In Netflix's recent TV adaptation of Lemony Snicket's A SERIES OF UNFORTUNATE EVENTS an Uncle of three children explains that, like books, movies have an outer layer of entertainment, but an inner layer of philosophical brilliance. This best applies to Ronald Neame's HOPSCOTCH which, while truly delightful, is less consciously more about getting old and having one last bit of fun before the latter part of your life gets the better of you. All these moments are organized to the music of Mozart, and, ironically, the screenplay is like a symphony. Director Neame and writer Garfield crafted a film so suspenseful, so hilarious, and so intellectually wise that it is hard to believe critics dismissed it as just another okay comedy. They seemed to have missed what was hidden in a shallow layer of sand — the message of Shakespeare's "undiscovered country," or more commonly known as death. This is usually conveyed through images, but with this film, satire is the choice. You actually never see a word of Kendig's revelations about the CIA. Could it be so truthful that it's terrifying? Full of such lies that the agency could be ruined for nothing? We don't know. 10/10.

Reviewed by SimonJack 7 / 10 / 10

Staying one step ahead of the CIA in this Cold War comedy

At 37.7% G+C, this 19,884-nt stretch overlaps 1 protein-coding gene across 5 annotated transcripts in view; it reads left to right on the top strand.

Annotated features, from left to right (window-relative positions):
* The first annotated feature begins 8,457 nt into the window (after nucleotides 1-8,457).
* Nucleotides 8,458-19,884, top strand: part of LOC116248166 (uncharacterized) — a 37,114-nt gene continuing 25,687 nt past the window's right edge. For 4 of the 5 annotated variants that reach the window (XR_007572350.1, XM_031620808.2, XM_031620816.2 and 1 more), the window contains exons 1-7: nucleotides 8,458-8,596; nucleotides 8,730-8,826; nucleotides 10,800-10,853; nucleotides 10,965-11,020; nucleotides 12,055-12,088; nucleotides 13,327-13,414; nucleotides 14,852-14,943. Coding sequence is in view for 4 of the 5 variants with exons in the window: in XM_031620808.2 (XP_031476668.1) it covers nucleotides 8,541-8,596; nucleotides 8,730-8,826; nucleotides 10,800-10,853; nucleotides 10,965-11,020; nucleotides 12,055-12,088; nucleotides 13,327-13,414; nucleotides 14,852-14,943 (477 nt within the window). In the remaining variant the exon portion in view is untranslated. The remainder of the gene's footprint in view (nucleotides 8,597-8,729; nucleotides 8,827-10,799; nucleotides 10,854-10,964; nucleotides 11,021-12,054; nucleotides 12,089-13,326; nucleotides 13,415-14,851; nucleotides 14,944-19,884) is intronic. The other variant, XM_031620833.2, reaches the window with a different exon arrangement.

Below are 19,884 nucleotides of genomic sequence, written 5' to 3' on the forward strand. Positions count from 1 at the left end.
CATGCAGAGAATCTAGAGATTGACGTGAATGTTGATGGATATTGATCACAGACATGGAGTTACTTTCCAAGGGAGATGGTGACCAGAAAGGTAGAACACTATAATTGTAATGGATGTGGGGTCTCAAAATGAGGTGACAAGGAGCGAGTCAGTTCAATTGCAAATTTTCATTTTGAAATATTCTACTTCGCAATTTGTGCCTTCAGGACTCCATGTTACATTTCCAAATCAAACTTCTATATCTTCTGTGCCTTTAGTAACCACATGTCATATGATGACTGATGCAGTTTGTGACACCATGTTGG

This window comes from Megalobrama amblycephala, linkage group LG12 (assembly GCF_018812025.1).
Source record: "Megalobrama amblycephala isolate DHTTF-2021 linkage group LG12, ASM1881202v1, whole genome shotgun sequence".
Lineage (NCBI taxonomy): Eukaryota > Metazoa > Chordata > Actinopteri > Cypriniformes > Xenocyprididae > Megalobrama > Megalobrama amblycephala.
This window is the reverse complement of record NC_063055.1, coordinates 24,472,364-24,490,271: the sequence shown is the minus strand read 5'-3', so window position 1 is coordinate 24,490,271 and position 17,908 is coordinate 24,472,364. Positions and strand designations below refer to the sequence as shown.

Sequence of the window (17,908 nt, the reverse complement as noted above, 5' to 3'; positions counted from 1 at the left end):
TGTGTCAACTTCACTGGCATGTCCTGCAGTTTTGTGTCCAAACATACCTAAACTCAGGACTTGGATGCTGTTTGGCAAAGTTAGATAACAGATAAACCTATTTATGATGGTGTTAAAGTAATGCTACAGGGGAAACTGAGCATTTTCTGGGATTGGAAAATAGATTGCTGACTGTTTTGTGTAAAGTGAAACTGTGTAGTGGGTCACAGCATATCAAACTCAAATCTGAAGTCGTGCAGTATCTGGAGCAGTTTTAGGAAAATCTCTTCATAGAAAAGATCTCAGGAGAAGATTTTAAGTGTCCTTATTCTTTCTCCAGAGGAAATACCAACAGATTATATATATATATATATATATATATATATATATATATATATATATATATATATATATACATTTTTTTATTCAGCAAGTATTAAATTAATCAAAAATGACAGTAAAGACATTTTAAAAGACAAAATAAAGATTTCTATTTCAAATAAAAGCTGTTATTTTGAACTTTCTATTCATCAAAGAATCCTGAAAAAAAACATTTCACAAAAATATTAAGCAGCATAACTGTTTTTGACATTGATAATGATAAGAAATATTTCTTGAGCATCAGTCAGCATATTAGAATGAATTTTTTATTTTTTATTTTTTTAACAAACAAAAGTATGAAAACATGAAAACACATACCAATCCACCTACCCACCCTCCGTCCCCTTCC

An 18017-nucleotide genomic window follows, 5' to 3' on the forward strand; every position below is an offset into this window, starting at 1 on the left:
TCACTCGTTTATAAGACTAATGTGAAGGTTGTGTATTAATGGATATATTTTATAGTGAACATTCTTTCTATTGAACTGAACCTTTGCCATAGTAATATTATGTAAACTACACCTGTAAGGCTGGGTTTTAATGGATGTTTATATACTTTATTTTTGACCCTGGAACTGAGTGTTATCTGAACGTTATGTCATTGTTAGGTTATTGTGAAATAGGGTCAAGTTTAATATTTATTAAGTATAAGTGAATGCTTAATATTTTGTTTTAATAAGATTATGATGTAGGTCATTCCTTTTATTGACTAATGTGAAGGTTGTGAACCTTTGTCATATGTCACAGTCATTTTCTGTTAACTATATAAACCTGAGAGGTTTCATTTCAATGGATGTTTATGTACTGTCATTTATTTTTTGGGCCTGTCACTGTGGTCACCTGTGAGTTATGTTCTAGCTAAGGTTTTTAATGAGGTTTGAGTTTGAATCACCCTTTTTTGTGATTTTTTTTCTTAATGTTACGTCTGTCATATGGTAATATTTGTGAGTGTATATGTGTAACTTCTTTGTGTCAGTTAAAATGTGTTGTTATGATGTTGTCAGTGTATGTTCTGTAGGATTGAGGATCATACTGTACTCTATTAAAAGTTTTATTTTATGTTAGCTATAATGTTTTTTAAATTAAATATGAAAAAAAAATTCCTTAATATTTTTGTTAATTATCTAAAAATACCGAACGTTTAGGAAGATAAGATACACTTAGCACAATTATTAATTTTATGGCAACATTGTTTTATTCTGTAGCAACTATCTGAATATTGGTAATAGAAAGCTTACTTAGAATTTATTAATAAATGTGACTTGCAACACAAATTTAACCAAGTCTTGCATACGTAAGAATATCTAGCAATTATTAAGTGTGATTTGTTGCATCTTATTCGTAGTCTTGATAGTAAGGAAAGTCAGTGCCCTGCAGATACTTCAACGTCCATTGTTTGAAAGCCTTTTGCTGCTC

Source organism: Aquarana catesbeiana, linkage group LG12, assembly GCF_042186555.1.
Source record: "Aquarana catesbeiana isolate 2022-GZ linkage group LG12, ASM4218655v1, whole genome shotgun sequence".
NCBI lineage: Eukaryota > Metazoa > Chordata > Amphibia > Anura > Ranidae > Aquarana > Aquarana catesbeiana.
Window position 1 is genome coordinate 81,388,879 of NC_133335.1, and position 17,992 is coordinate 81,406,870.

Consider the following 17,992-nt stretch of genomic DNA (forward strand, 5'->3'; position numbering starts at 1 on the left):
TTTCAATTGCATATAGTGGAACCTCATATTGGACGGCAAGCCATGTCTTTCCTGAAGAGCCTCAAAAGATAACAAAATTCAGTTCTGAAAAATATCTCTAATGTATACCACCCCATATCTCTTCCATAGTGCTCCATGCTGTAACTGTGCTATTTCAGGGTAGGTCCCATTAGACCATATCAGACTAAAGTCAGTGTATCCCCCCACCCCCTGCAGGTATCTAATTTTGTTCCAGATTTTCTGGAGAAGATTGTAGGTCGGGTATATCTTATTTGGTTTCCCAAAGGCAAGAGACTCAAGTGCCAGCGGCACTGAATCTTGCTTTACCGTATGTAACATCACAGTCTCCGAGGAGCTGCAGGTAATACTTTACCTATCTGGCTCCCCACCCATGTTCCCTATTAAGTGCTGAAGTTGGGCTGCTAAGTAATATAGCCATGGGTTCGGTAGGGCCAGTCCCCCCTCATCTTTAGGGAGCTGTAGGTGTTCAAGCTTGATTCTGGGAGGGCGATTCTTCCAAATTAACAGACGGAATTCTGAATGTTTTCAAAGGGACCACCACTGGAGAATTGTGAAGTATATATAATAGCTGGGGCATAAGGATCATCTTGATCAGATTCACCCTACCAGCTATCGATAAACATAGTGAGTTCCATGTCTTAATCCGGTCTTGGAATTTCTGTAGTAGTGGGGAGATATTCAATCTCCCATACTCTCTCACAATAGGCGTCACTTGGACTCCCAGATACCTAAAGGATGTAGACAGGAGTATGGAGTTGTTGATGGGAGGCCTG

The plot for "Hopscotch" is very simple. One of the top CIA field agents is being sent to a desk job until retirement. Walter Matthau plays Miles Kendig. His boss is of the Ivy League set and doesn't like the way Miles works. Ned Beatty plays boss Myerson. We don't like him right away. He's a jerk, not as intelligent, and he swears and cusses a lot. Miles won't take it sitting down, and decides to go on the lamb. He destroys the CIA file on himself, and through work contacts arranges for a few new IDs – passports and all. Miles contacts a former colleague and girlfriend to help him with parts of his plan. He wants to get back together with Isobel (played by Glenda Jackson), who is a well-to-do widow now living in Switzerland. A couple of other main characters are Cutter, a CIA agent who Miles trained, and who is now in charge of trying to find him. Cutter likes Miles, and tells the boss that he will be a step ahead of them all the way. The other character of substance is a Soviet counterpart to Miles, whom Miles like and respects. Miles know how he thinks.. Herbert Lom plays Yaskov, who also likes and respects Miles. Most of the film is about Miles eluding the CIA who pursue him around the globe. He is writing his memoirs and sending them, a chapter at a time, to the CIA and its counterparts in Moscow, Peking, London and Rome. Myerson wants Miles "eliminated," and maybe the other intelligence groups do as well. But Miles finds a publisher in London, and his book becomes a best seller. As he sets in play each move, Miles stays a step ahead of his pursuers. Until the very end with its unusual but not very surprising ending. The film is based on a book by Brian Garfield. In an interview that came with my DVD of the movie, Garfield said he wanted to write a CIA story as an adventure and a comedy without the gore and killing. His screenplay kept to the book in that regard. He and Ronald Neame, director, talked about how Ned Beatty had to practice using his profanity because he wasn't that way in real life. That's the one thing that keeps this from being a movie for all ages. Another reviewer noted how the intrigue of the plot keeps one somewhat on edge for what comes next. We all pull for Miles and want him to succeed. The comedy isn't of the loud laughing type, but is dry and subtle at times with some humorous situations. It's an enjoyable film, but there's still something lacking about it. We don't see or know what Miles plans to do from one point to the next --- and there's a sense that he doesn't have a plan. He even says something to that effect at one point. Yet his every move seems so methodically planned out. He moves too smoothly and almost nonchalantly between stops. He visits a forger. He flies to Switzerland. He rents a car. He drives to see Isobel. He flies to London. He visits a man for a job there. He flies to Washington. He drives to South Carolina. He rents a house. He hires an oil truck. He hires a plane and pilot. He flies to Bermuda. He flies to London. He hires buys, rents and flies ad infinitum. The movie was shot in several locations – London, Munich, Salzburg, Atlanta and other locales. In the interview that came with my DVD, we learn that Matthau was cool on doing the filming portion in Germany. He is Jewish and lost several relatives who were killed by Nazi Germany during World War II. Ronald Neame explains how he got Matthau to come around. It involved giving parts in the film to some relatives. Mathau's son, David Matthau, plays CIA agent Ross. Lucy Saroyan, daughter of Matthau's second wife, plays the airline pilot, Carla. Both tested well for their parts, according to Neame, and he said he made their roles conditional on Matthau's agreeing to the filming in Munich during the annual Oktoberfest there. This movie was made at a time when Cold War spy and espionage films were highly popular. It broke away from the usual suspense and mayhem with killing and gruesome scenes. It offers a light comedic touch to the otherwise dark and often seedy world of espionage. It's not a great or complex film, but a light comedy that most adults should enjoy.